Quinn vows to keep working on pension reform
Gov. Pat Quinn played down voters' rejection of a proposed amendment to the Illinois constitution that would have made it harder to expand public employee retirement benefits.
A day after the elections, Quinn says he remains optimistic he can get lawmakers to agree on a plan for bringing down spiraling costs of pensions for government and other public sector workers.
The governor sought to separate the two, saying the proposed amendment was not focused on the wholesale overhaul of the pension system that he has sought.
Quinn says a complete overhaul is a necessary sacrifice to balance the state's books and ensure public funds keep flowing to essential services like schools and police departments.
Quinn told reporters Wednesday he'll be "working on that issue night and day."
With about 90 percent of the vote reported on Wednesday morning the proposed amendment had support from 56 percent of Illinoisans who voted on the measure. But that fell short of the two criteria needed for passage.
The measure needed a favorable vote from either three-fifths of those voting on the measure, or 50 percent of the total number of votes cast in Tuesday's election. Nearly 5 million people voted in the election, but only about 2.1 million said "yes" on the pension question.
With lawmakers stalemated on how to fix a severely underfunded pension system, the amendment would have required a three-fifths vote of the legislature -- instead of a simple majority -- to increase pension benefits for public employees.
Critics pointed out the change would have done nothing to make up an $85 billion shortfall in the amount owed to five public pension systems. And it would rarely have an effect on pension-boost votes.
Most pension "sweeteners" have been approved by overwhelming majorities, and the increases are a small part of the financial problem. They account for only 9 percent of growth in the pension shortfall over the past 15 years.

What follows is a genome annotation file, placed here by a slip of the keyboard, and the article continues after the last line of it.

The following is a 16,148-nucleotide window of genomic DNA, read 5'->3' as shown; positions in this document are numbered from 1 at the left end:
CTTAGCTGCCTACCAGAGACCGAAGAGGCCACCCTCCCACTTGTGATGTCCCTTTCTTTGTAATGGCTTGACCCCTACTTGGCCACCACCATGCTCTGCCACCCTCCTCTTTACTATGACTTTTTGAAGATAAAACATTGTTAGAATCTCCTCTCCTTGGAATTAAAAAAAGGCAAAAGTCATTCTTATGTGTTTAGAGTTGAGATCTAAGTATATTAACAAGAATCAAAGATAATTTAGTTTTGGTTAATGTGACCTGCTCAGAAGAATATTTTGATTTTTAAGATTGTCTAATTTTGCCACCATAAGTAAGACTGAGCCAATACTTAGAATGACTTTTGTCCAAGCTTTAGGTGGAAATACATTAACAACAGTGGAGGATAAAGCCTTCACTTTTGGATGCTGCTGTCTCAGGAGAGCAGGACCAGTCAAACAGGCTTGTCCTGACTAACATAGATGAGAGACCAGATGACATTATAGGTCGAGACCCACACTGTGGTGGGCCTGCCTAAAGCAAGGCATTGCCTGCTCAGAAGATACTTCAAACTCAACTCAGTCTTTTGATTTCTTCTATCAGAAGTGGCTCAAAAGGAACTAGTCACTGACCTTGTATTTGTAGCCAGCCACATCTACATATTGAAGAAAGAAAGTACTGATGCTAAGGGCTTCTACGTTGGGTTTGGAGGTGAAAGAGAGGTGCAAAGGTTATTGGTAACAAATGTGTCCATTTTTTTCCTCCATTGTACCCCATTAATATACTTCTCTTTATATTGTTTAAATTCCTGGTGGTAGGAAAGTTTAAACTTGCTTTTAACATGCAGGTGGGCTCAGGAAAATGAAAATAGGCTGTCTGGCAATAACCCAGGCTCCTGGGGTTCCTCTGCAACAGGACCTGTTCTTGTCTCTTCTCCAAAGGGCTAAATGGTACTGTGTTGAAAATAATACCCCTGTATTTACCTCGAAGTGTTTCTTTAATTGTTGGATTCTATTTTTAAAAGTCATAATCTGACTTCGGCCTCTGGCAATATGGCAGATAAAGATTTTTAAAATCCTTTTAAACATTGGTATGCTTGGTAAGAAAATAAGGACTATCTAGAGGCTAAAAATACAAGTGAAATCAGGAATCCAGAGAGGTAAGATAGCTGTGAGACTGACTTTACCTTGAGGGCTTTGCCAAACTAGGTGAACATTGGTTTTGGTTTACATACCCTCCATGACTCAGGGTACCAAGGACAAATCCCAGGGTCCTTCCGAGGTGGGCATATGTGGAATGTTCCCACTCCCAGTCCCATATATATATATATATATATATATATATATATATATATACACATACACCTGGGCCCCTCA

Besides raising the vote requirement in the legislature, the amendment also would have raised the requirement for city councils, school boards and other public bodies to pass anything that would increase pension costs, aside from higher wages. Critics say this invites a storm of lawsuits over exactly what would be covered by the amendment.
Some voters seemed confused by the wording of the ballot measure Tuesday, uncertain whether a "yes" vote represented support for public employees or support for fiscal restraint.
"I skipped that one," said Heather Englehart, 37, of Naperville. "I tried, but the way they're worded can be tricky, and I don't like to vote unless I know what I'm voting for."
Other voters said they felt well-informed on the issue.
In Springfield, Lynn McClanahan, 42, a retail grocery manager, said she voted yes because she doesn't believe public workers should be entitled to more benefits than other workers.
"We all work hard and we should all share the burden together," McClanahan said.
Erika Miner, 34, of Champaign, also voted against the amendment.
"I do have some friends that are teachers, (and) my mom was a teacher," Miner said. "Anything that's going to affect their pensions -- that's a big deal to me."